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U.S. Knew About 9-11 Terror Plot Since 1995

December 19, 2001

With a massive amount of information about planned terrorist attacks in hand, how could the government have been caught by surprise on 9-11?

The CIA and FBI have known - since 1995 - about a terrorist plan to use civilian aircraft to attack the World Trade center and U.S. government installations. The plans to hijack a large number of American commercial passenger planes simultaneously and explode them in mid-flight or crash them into predetermined targets such as the World Trade Center have been well known by western intelligence agencies since 1995, according to a report in Die Welt, a leading German newspaper on Dec. 7.

The terrorist scenario that unfolded on Sept. 11 was neither new nor unexpected - and the American intelligence agencies, both the CIA and the FBI, have known of the plan to execute such an act for more than six years, Die Welt said.

The airline terror plan, code named "Project Bojinka," was first discovered in January 1995 during a police search of a Manila apartment in which a suspicious fire had occurred just days before Pope John Paul II was to travel nearby during his visit to the Philippines.  A Philippines police investigation revealed that a three-man terrorist cell had occupied the apartment in the center of Manila and made preparations to assassinate the pope.  The contents of the apartment included bombs made of liquid chemicals along with the garb of priests, Bibles, and religious paraphernalia meant to disguise the assassins.

The three terrorists who had occupied the apartment, Ramsi Ahmed Yousef, Abdul Hakim Murad and Wali Khan Amin Shah, where allegedly affiliated with international terrorist networks. All three had attended pilot training schools in the Philippines.  The Kuwaiti terrorists, Yousef and Murad, had developed undetectable liquid nitroglycerine bombs that could be hidden in contact lens bottles, and plotted to kill the pope and President Bill Clinton, according to the Guardian.  Investigators say the Bojinka bombs are among the most sophisticated they have seen. Yousef and Murad planned to use liquid nitroglycerin, which is virtually undetectable by airport security screening.  Although Yousef and Shah managed to escape after the fire, Murad was arrested when he returned to the apartment to retrieve his laptop computer.

Federal investigative sources have confirmed that Murad detailed an entire plot to dive bomb aircraft into the headquarters of the Central Intelligence Agency (CIA) in Langley, Va. The plot was contained on the laptop computer he had tried to recover.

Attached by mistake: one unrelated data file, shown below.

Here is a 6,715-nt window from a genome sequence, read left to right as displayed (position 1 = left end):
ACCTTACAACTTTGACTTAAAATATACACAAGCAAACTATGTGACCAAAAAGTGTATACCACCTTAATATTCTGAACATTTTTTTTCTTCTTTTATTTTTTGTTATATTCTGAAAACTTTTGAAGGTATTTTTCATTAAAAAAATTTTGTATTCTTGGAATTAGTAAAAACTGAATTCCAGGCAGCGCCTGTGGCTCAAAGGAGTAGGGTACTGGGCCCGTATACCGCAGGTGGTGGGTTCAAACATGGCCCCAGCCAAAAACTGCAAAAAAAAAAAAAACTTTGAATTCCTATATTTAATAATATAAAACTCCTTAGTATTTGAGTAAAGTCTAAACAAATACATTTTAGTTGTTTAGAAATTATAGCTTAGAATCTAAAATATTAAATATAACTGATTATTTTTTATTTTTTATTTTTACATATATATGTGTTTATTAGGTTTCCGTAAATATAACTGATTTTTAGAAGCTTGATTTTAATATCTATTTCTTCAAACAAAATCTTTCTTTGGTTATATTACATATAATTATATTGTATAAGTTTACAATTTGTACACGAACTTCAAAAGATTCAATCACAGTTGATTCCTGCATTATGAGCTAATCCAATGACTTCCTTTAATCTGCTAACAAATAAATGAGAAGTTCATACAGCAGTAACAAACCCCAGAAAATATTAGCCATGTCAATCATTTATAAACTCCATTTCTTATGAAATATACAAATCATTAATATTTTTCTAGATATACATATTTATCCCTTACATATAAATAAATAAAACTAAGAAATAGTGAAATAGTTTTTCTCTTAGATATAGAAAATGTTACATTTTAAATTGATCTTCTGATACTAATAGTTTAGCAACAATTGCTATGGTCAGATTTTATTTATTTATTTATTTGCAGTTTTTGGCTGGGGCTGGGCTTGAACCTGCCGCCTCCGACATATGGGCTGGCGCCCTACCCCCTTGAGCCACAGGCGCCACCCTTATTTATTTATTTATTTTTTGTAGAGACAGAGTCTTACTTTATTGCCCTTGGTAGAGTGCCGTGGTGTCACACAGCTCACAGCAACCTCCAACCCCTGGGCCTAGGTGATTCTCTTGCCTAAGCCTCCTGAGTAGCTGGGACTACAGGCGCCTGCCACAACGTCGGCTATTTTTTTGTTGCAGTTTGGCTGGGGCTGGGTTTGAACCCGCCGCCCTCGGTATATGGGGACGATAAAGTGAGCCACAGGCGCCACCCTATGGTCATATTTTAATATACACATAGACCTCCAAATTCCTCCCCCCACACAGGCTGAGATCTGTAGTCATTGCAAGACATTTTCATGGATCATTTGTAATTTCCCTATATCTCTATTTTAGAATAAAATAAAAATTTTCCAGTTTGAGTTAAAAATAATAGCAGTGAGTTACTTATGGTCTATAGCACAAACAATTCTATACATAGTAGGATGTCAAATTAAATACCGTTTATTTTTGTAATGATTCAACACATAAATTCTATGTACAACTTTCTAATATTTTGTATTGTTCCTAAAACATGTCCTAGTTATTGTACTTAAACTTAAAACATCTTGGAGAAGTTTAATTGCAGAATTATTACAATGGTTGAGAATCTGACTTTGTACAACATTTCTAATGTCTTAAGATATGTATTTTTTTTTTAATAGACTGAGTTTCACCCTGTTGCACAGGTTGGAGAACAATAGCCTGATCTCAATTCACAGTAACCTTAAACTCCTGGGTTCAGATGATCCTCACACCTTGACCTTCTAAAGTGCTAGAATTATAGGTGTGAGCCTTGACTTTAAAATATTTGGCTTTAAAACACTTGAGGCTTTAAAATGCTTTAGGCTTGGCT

On Murad's computer the police discovered "Project Bojinka," a plan to terrorize the United States by sabotaging 11 westbound civilian aircraft simultaneously with bombs, exploding them in mid-air as they approached the West Coast.  Furthermore, "Project Bojinka" included plans to hijack and crash several commercial airplanes into civilian and government buildings simultaneously, precisely as it occurred on Sept. 11.  Yousef independently boasted of the plot to U.S. Secret service agent Brian Parr and FBI agent Charles Stern on an extradition flight from Pakistan to the United States in February 1995. The agents later testified to that fact in court.

Philippine investigators say the plan targeted not only the CIA but other U.S. government buildings in Washington, including the Pentagon.  The Philippine police said that the World Trade Center and Sears Tower were specific targets in the plan.  Shortly before the fire in Manila, at the end of 1994, Yosef conducted a Bojinka test run. Yousef boarded Philippine Airlines Flight 434 bound for Tokyo from Manila. He carried the volatile liquid onto the airliner in a plastic contact-lens solution bottle.  Once airborne, Yousef went to the rest room to prepare the bomb. Using a Casio watch as a timer and batteries from children's toys, he assembled the bomb, which he placed under a passenger seat.

Yousef left the plane during a stop in the Philippine city of Cebu. The bomb exploded soon after the airliner left Cebu. One person was killed and several were injured, though the pilot was able to make an emergency landing.


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